The word “but” is used a lot in daily interactions: “You did a great job, but . . .” When you use the term “but,” it dismisses the first phrase altogether. Instead of using the word “but,” insert the word “and” to create more direct and effective feedback. It sounds like this. “You did a great job, and when this happens next time, we should also focus on . . .” See how it is a supportive transition rather than dismissive? Using “and” is a game-changer for communication in any area of your life—with friends, partners, and children. The simple word “and” helps you keep the praise in what you are communicating and builds on the point with additional thoughts and constructive communication. 

Gratitude and validation

We all want to be appreciated and validated. Take time to tell someone how you noticed the extra steps they took and how the choices and actions made a difference in the level of care they provided. Patients will notice the positive reinforcement and how happy your team is to provide care. When I consult with offices, there's a palpable vibe of the team morale and their level of satisfaction. Your patients notice it too. In our dental office, we become immune to our vibe because it is what we experience daily. Here are ways to express gratitude, even in front of patients. 

  • Say thank you.
  • Have a gratitude board in your office.
  • Share team wins during morning huddles.
  • Tell someone the difference they made in your day.
  • Be specific on how someone improved your day or your care.

We also want to be validated in our daily actions. Here are some phrases that can be used to communicate validation among your team to make them feel heard and understood:

  • “It makes sense.”
  • “That is understandable.”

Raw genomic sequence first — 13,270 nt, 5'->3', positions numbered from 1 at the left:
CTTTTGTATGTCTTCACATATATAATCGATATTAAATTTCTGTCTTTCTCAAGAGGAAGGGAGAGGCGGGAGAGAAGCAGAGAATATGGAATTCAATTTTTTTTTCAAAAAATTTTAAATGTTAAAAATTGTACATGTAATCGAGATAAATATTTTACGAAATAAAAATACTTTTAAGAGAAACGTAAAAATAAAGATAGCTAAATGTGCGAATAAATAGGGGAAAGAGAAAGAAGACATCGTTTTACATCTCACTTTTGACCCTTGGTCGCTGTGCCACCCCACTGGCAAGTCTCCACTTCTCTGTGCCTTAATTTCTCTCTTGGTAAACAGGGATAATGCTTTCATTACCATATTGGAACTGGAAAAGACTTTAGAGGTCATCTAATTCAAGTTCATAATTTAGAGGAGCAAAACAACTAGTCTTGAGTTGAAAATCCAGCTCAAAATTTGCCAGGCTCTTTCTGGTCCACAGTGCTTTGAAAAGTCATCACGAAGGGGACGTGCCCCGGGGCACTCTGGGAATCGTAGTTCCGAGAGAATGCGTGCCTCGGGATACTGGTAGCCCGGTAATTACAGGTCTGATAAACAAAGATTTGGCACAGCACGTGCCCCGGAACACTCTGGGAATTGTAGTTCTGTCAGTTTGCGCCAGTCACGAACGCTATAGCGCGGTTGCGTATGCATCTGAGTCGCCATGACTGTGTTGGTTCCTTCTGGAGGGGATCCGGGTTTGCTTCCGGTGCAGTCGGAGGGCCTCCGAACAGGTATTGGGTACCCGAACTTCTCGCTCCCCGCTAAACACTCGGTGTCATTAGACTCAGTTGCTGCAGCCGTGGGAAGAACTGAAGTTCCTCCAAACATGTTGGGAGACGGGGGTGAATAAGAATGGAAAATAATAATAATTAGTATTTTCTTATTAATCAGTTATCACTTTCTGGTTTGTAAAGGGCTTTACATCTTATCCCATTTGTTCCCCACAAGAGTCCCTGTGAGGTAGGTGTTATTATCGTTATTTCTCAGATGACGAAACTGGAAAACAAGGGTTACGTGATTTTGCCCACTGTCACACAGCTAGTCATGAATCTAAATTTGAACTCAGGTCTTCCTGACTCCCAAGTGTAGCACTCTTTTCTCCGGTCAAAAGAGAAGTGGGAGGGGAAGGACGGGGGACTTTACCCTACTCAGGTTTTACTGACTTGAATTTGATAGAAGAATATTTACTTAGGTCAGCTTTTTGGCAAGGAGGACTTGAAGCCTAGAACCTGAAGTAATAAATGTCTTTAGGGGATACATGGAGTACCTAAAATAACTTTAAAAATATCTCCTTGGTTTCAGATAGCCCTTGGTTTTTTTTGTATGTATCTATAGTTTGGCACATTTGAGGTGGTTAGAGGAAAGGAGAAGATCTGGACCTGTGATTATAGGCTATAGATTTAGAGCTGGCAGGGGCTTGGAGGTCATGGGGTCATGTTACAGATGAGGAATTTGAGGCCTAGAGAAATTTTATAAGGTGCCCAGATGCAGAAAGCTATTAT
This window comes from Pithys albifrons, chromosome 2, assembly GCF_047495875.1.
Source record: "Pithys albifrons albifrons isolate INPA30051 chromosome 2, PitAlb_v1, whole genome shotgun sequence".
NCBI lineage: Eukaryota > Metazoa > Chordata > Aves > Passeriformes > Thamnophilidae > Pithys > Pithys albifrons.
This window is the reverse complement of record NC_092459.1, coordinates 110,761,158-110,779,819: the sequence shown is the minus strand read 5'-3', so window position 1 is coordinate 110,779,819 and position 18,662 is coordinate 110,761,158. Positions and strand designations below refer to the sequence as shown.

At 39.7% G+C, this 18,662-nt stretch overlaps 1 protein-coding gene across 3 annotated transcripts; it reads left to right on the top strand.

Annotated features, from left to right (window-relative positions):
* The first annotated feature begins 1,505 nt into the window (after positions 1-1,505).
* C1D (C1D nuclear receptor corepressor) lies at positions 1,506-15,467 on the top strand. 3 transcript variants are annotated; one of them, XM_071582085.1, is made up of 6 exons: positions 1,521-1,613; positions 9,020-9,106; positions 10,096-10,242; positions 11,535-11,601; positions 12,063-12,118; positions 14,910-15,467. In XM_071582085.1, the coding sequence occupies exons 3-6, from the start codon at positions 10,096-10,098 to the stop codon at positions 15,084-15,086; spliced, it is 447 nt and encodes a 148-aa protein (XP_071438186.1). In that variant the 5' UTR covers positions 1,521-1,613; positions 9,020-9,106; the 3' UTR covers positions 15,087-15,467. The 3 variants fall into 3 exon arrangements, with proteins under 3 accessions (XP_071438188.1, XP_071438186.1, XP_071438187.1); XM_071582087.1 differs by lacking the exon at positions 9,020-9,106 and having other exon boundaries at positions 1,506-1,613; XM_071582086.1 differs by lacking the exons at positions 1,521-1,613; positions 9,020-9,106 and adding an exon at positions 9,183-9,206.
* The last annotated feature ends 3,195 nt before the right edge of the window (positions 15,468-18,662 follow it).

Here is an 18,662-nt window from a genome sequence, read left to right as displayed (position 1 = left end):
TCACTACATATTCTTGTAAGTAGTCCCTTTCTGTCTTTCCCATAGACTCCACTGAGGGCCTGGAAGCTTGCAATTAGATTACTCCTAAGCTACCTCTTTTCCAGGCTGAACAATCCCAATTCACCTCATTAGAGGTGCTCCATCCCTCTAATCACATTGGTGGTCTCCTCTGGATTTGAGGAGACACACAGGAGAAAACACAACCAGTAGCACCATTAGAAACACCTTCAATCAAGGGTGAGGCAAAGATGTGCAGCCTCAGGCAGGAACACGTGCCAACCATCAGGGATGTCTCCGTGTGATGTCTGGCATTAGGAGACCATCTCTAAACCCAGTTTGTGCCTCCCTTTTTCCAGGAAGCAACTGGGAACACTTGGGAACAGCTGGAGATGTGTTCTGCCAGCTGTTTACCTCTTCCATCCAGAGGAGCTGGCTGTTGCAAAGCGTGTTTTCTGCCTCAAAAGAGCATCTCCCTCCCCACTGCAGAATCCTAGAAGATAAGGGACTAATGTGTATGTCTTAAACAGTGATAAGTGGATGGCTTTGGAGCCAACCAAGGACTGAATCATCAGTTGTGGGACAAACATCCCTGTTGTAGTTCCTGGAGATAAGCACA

• “That must feel stressful.”
  • “It’s terrible that you feel that way.” 

We all need each other to be able to deliver the care that patients deserve. Your performance begins with your awareness and how you either affect or defect your teammates and provide care. The choices you make daily, even small changes, add up to the 1% difference that you will feel daily and accumulate into a year of growth. Start small, start by taking care of yourself and putting on your oxygen mask first, then help your team meet their personal and professional goals by being a high-performance leader. Your patients will notice, and so will your team.

Editor's note: Originally posted in 2021 and updated regularly


  1. Maxwell J. Everyone Communicates, Few Connect. 2010. Harper Collins Leadership.
About the Author

Kelly Tanner, PhD, RDH

A recent addition to the DentistryIQ Advisory Board, Kelly Tanner, PhD, RDH, is a visionary leader who helps dental teams achieve personal and career growth. Kelly’s combined leadership experience, doctoral education business, organizational leadership, and licensure in executive coaching have helped thousands of dental professionals become clear about their area of growth and thrive as global industry leaders. Dr. Tanner was recognized by Dentistry Today in 2021 as one of the top continuing education providers, and she’s impacted more than 100,000 people with her speaking. Dr. Tanner lives in Williamsburg, Virginia, and serves as CEO of Next Level Dental Hygiene and Kelly Tanner Leadership. Contact her at [email protected], nextleveldentalhygiene.com, or kellytannerleadership.com.

Updated April 18, 2022